Date of Award

5-10-2017

Degree Type

Dissertation

Degree Name

Doctor of Philosophy (PhD)

Department

Biology

First Advisor

Chun Jiang

Second Advisor

Vincent Rehder

Third Advisor

Deborah Baro

Abstract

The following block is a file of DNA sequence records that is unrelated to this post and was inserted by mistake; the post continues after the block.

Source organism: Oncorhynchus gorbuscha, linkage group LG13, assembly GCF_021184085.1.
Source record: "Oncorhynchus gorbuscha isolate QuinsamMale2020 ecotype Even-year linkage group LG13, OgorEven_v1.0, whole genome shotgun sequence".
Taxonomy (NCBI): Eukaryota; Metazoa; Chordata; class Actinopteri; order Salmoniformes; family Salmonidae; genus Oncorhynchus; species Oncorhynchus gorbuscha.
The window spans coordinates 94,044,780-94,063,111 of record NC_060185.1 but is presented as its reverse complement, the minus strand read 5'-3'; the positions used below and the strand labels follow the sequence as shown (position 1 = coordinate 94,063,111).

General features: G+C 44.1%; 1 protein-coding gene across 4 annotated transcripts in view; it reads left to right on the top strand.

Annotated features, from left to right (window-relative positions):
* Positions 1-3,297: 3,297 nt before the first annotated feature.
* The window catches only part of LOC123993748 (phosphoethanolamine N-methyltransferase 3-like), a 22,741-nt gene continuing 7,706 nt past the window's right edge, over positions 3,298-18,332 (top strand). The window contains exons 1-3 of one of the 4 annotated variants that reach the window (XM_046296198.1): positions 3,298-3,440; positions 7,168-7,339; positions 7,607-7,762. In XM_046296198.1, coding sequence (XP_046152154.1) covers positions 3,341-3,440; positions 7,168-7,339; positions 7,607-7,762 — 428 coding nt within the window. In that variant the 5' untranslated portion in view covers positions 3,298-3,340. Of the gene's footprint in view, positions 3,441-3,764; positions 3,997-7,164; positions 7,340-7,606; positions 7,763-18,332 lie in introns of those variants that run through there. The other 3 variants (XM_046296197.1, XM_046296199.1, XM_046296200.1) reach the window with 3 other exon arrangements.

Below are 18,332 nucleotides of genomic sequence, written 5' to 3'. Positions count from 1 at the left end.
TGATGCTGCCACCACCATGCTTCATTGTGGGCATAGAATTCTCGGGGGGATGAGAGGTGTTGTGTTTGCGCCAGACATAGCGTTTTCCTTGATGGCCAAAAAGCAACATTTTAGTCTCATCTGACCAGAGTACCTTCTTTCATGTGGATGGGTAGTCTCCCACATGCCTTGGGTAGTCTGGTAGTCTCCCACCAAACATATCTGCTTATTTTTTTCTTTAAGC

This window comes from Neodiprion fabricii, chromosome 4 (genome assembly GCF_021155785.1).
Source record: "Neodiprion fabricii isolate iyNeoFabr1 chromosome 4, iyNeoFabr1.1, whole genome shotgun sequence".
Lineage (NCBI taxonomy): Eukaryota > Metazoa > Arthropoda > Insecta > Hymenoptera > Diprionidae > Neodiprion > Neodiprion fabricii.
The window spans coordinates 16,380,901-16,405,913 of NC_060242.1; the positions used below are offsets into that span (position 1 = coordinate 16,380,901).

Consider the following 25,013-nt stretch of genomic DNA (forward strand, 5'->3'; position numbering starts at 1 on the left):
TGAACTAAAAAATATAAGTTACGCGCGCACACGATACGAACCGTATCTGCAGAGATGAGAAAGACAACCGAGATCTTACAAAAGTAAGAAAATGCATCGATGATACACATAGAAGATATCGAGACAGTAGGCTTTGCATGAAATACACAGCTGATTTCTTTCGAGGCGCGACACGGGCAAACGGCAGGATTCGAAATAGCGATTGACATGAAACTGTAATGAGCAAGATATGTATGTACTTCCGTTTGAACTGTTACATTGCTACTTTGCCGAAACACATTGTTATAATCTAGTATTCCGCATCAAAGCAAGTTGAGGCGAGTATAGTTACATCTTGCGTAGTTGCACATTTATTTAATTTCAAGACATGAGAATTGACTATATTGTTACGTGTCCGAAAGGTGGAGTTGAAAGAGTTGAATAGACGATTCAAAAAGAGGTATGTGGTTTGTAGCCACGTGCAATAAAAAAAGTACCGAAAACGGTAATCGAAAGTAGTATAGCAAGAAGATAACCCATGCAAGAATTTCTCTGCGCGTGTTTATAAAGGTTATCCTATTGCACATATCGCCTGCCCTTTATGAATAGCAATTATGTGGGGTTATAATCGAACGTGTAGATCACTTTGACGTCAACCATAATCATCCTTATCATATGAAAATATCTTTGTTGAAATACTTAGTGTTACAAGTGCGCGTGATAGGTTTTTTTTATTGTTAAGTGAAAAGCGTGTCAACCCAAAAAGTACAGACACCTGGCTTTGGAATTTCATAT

Rett Syndrome (RTT) is a neurodevelopmental disorder affecting 1 out of 10,000 females worldwide. Mutations of the X-linked MECP2 gene encoding methyl CpG binding protein 2 (MeCP2) accounts for >90% of RTT cases. People with RTT and mice with Mecp2 disruption show autonomic dysfunction, especially life-threatening breathing disorders, which involves defects in brainstem neurons for breathing controls, including neurons in the locus coeruleus (LC). Accumulating evidence obtained from Mecp2−/Y mice suggests that imbalanced excitation/inhibition or the impaired synaptic communications in central neurons plays a major role. LC neurons in Mecp2−/Ymice are hyperexcited, attributable to the deficiency in GABA synaptic inhibition. Several previous studies indicate that augmenting synaptic GABA receptors (GABARs) leads to a relief of RTT-like symptoms in mice. The extrasynaptic GABARs located outside synaptic cleft, which have the capability to produce sustained inhibition, and may be a potential therapeutic target for the rebalance of excitation/inhibition in RTT. In contrast to the rich information of the synaptic GABARs in RTT research, however, whether Mecp2 gene disruption affects the extrasynaptic GABARs remains unclear. In this study, we show evidence that the extrasynaptic GABAR mediated tonic inhibition of LC neurons was enhanced in Mecp2−/Ymice, which seems attributable to the augmented δ subunit expression. Low-dose THIP exposure, an agonist specific to δ subunit containing extrasynaptic GABARs, extended the lifespan, alleviated breathing abnormalities, enhanced motor function, and improved social behaviors of Mecp2−/Ymice. Such beneficial effects were associated with stabilization of brainstem neuronal hyperexcitability, including neurons in the LC and the mesencephalic trigeminal V nucleus (Me5), and improvement of norepinephrine (NE) biosynthesis. Such phenomena were found in symptomatic Mecp2+/− (sMecp2+/−) female mice model as well, in which the THIP exposure alleviated the hyperexcitability of both LC and Me5 neurons to a similar level as their counterparts in Mecp2−/Y mice, and improved breathing function. In identified LC neurons of sMecp2+/− mice, the hyperexcitability appeared to be determined by both MeCP2 expression and their environmental cues. In conclusion, intervention to extrasynaptic GABAAR by chronic treatment with THIP might be a therapeutic approach to RTT-like symptoms in both Mecp2−/Y and Mecp2+/− mice models and perhaps in people with RTT as well.

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